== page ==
Don is jolted out of his reverie about magic castles by a glimpse of the barge out of the corner of his eye. Computing with amazing accuracy, he predicts that the surge will cause twenty-five tons of 'Deneys Reitz' to leap forward, unless it is rapidly restrained. His incisive cry "Quick, Charlotte, there's a barge approaching, get a bloody spring on to stop it going forward" is considerably dissipated by a sudden loss of memory about the word 'spring' and failure to mention the barge. The order emerges as "Bloody hell, Oh shit, get the wotsit rope on quickly" The clarity of this exhortation is further dissipated by his decision to drop the bow rope and try to leap aboard 'Deneys', start the engines, go hard astern and save the boat in front.
Charlotte just fails to get a spring on in time. Don manages to start one engine, but not get it in to reverse.
'Deneys Reitz' completely unrestrained, leaps forward like an unleashed Pit Bull terrier upon a domestic moggy, and crashes anchor first, followed by half a ton of bronze fairlead and twenty five tons of solid wood into the much smaller Dutch metal motor boat, causing a shuddering jolt to run the length of the hapless victim. Cries of shock and dismay ring out from the cockpit.
A wine glass flies into the air, and, slowly performing a graceful parabola, arcs into the river, disposing its red contents on the occupants of the Dutch boat. Also audible above the shouting is the crashing of plates and bottles.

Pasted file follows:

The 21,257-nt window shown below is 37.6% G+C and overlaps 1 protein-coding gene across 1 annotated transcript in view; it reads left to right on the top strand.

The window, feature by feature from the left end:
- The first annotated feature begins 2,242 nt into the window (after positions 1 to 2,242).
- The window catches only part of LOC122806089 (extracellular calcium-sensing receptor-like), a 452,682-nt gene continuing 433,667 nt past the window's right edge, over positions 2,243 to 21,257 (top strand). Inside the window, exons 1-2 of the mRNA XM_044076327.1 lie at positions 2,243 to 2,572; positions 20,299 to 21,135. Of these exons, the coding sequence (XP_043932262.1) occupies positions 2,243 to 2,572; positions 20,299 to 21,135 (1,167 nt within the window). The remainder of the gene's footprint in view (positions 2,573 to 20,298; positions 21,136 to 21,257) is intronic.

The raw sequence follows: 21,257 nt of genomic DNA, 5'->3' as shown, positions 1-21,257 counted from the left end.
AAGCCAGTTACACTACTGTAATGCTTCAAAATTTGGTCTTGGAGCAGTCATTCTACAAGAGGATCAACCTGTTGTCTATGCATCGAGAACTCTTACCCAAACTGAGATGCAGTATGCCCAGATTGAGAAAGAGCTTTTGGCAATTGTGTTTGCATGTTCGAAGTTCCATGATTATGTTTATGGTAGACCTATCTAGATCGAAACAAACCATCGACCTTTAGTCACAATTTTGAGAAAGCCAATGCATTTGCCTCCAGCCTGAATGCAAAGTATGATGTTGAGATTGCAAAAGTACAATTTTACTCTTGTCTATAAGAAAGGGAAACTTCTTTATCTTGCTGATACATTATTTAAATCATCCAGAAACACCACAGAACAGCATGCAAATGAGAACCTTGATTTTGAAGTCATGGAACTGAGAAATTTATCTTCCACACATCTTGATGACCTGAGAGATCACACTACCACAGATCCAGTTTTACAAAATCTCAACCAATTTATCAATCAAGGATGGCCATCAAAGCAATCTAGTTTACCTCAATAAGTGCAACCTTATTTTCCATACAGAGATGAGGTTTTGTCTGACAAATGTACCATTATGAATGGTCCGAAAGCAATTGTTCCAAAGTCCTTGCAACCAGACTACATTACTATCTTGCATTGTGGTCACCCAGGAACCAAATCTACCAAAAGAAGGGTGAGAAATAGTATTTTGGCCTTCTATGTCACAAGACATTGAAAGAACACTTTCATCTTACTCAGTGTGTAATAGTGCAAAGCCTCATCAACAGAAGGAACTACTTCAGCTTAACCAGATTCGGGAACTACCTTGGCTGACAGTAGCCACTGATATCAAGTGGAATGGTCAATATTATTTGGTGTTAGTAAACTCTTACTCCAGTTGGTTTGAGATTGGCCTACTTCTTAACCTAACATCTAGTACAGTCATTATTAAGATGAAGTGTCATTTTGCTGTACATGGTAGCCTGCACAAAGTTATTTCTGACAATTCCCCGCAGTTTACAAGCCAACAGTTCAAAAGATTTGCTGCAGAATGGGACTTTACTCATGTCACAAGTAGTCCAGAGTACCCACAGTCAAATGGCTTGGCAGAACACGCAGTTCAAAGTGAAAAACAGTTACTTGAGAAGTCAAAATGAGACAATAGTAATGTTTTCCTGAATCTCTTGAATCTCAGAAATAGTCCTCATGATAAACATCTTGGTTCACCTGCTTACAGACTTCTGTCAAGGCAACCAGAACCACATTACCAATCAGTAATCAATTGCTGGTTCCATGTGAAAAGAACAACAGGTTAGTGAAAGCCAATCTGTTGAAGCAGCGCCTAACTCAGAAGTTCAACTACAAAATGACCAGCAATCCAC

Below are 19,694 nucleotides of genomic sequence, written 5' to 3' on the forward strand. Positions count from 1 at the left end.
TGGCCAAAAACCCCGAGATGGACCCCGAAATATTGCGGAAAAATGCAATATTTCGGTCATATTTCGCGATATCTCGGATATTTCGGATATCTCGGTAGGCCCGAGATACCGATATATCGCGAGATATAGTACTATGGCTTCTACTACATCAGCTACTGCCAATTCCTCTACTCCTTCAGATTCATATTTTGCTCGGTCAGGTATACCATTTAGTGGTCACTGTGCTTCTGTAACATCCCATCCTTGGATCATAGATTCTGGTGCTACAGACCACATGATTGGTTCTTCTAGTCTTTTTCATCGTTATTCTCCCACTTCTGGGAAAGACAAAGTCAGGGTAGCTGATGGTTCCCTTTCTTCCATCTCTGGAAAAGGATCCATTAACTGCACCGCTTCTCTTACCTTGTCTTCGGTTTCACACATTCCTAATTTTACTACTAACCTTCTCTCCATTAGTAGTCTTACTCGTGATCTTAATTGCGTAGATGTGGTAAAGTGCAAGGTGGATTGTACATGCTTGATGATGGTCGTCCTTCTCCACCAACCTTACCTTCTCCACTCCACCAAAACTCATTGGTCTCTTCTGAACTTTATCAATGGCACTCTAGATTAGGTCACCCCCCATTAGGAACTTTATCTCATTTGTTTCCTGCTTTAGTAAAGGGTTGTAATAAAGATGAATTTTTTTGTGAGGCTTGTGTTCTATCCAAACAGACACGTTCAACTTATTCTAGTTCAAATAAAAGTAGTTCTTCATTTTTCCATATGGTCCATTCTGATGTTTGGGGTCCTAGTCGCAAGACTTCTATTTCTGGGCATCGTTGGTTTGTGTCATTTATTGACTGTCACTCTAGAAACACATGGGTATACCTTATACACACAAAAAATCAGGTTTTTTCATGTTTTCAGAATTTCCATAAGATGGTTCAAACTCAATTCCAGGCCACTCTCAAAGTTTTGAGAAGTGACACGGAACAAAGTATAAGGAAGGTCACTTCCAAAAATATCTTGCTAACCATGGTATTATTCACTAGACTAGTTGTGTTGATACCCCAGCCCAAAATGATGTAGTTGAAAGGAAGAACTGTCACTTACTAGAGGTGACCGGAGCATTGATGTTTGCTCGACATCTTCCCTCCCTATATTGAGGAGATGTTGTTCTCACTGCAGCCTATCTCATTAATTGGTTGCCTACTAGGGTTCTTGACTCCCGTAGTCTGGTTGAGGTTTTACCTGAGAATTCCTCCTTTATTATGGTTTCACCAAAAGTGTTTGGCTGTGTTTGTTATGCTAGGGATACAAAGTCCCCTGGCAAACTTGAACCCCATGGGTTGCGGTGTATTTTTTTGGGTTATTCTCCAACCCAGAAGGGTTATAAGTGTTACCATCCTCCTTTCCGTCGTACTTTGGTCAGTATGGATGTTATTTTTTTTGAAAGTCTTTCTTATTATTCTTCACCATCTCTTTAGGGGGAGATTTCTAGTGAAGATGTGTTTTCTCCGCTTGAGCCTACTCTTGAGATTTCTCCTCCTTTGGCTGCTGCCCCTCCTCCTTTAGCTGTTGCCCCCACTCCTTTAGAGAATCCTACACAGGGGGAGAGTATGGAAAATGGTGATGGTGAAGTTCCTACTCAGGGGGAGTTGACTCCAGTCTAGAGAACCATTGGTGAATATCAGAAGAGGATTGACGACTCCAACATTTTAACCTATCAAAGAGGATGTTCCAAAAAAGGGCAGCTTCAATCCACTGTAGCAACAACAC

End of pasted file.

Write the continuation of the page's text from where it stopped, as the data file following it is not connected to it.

A shocked silence falls. The owner of the Dutch boat stands up. "I'm awfully sorry, says Don," But you see the barge caught us just as we were mooring..." He lapses into silence.
After a short conversation, Don and the Dutch skipper shake hands. The Dutchman humbly apologises for leaving his boat in such an exposed and inconvenient position and presents Don with a bottle of Cochemer Goldbaumchen Mosel Saar Ruwer Reisling Trocken Spatlase Qualitatswein mit Predikat. Don accepts the offering with grace and dignity.
Those wishing to get the inside story on what happened between Don and the Dutchman will have to wait for the publication of our eagerly anticipated book, "Essential Social Skills for Long-Distance Cruising".
BT and T